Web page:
Your thyroid gland can either be underactive and produce too little thyroid hormone (hypothyroidism) or it can be overactive and produce too much (hyperthyroidism).  Even though symptoms may be pronounced, thyroid issues typically go undiagnosed.

Some of the signs of thyroid problems include:

  • Unexplained weight gain as a result of a slower metabolism (hypothyroidism)
  • Unexplained weight loss, often while having a very healthy appetite (hyperthyroidism)
  • Muscle pain
  • Chronic fatigue
  • Bags under and around the eyes due to fluid build up
  • High cholesterol, which can be linked to high levels of thyroid stimulating hormone (TSH) according to some studies, although this is less likely with minor hypothyroidism
  • Depression (more likely with hypothyroidism)
  • Anxiety and panic attacks (more likely with hyperthyroidism)
  • Dry, brittle hair and nails (more likely with hypothyroidism)
  • Constipation (more likely with hypothyroidism)
  • Loose stools and IBS type symptoms (more likely with hyperthyroidism)
  • A hoarse voice
  • Heavy menstruation (more likely with hyperthyroidism)
  • Very light menstruation or your menstrual cycle stops completely (more likely with hyperthyroidism)
  • Swelling in the neck or feelings of fullness in the neck (can happen with both thyroid conditions)


For people with Hashimoto’s, the body mistakenly attacks the thyroid gland. This can lead to symptoms of hypothyroidism, in which the thyroid gland becomes underactive and doesn’t produce enough thyroid hormone.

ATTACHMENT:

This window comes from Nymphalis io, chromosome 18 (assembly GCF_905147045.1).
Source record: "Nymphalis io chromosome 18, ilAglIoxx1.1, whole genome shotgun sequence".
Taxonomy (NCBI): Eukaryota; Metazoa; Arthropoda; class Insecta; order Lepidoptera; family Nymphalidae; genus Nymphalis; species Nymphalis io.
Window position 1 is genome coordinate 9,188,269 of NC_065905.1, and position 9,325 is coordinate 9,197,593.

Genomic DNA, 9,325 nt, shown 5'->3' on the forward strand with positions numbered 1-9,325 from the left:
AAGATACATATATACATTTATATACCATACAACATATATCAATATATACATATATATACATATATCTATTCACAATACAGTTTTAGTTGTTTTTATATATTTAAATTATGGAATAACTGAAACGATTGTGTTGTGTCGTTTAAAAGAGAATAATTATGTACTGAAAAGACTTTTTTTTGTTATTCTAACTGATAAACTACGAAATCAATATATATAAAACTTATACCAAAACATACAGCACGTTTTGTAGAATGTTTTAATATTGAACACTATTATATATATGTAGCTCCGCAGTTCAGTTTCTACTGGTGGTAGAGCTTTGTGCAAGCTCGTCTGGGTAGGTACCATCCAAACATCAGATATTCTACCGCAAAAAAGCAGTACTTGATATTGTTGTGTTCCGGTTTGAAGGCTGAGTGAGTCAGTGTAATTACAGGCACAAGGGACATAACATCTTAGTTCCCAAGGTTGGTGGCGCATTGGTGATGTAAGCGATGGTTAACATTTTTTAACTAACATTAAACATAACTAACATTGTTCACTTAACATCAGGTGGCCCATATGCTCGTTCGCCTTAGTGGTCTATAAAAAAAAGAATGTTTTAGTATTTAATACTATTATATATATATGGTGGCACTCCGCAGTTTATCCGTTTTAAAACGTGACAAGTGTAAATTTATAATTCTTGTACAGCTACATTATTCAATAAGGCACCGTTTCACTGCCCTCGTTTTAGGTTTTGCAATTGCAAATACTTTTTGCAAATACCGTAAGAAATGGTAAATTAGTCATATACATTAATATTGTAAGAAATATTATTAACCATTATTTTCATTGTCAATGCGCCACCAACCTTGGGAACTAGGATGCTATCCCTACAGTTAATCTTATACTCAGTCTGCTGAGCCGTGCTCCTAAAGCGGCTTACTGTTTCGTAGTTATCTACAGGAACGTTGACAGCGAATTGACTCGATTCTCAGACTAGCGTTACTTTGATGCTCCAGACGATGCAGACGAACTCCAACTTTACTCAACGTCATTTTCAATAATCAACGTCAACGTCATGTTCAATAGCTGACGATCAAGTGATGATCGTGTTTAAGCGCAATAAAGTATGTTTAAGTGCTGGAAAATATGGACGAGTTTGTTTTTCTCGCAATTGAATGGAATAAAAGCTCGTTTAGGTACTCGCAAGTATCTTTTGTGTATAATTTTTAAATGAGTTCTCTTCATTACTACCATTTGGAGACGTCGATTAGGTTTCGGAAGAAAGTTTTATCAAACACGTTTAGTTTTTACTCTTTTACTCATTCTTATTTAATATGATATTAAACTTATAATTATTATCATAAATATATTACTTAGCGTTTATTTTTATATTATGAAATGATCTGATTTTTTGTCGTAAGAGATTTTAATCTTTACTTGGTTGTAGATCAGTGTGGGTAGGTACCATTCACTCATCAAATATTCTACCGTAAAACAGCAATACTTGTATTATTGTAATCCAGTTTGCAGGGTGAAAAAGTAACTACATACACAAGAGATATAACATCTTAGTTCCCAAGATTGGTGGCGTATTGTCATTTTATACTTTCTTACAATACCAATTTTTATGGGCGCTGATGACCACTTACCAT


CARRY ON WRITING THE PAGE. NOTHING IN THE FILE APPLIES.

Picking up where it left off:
Some of the symptoms of Hashimoto’s can include:

  • Weight gain
  • Fatigue
  • Muscle and joint pain
  • Feeling the cold
  • Constipation
  • Hair loss and thinning hair
  • Heavy and/or erratic menstrual periods
  • Slow heart rate
  • Depression


Lupus symptoms can range from pretty mild to very debilitating, depending on how badly you’re affected. It’s not uncommon for symptoms to flare up and then die down again for a while, why is one reason why lupus can be difficult to diagnose in the early days.

Some of the signs of lupus can include:

  • Swollen joints
  • Fatigue
  • Fever
  • Breathing problems, including pain when you breathe in.
  • Skin rashes, particularly a “butterfly” rash over the bridge of the nose and cheeks that may precede a flare up or appear after being out in the sun
  • Hair loss
  • Kidney problems and kidney inflammation
  • Digestive and gastrointestinal problems
  • Thyroid problems
  • Dry mouth and eyes


Fibromyalgia symptoms can often be dismissed as arthritis but it’s now thought that the condition starts in the central nervous system, rather than the joints.

Some of the symptoms of fibromyalgia can include:

  • Chronic pain
  • Fatigue
  • Sensitivity to touch and feeling pain when anything makes contact with your skin
  • Brain fog
  • Tingling and numbness
  • Excessive sweating
  • Changes in the way your muscles and joints work after moving between temperatures e.g. getting a stiff neck or headaches after going out into the cold from being in a warm room or vice versa
  • Abdominal pain
  • Digestive problems and/or changes in bowel habits

Any of the symptoms listed are your body communicating that something isn’t working correctly.  Common symptoms of an autoimmune disease can cross over with a lot of other health problems so it’s super important to start getting a diagnosis of what the underlying problem(s) may be. Remember, no one is immune to autoimmunity.  

If you interested in learning more about autoimmunity, click here to start the conversation.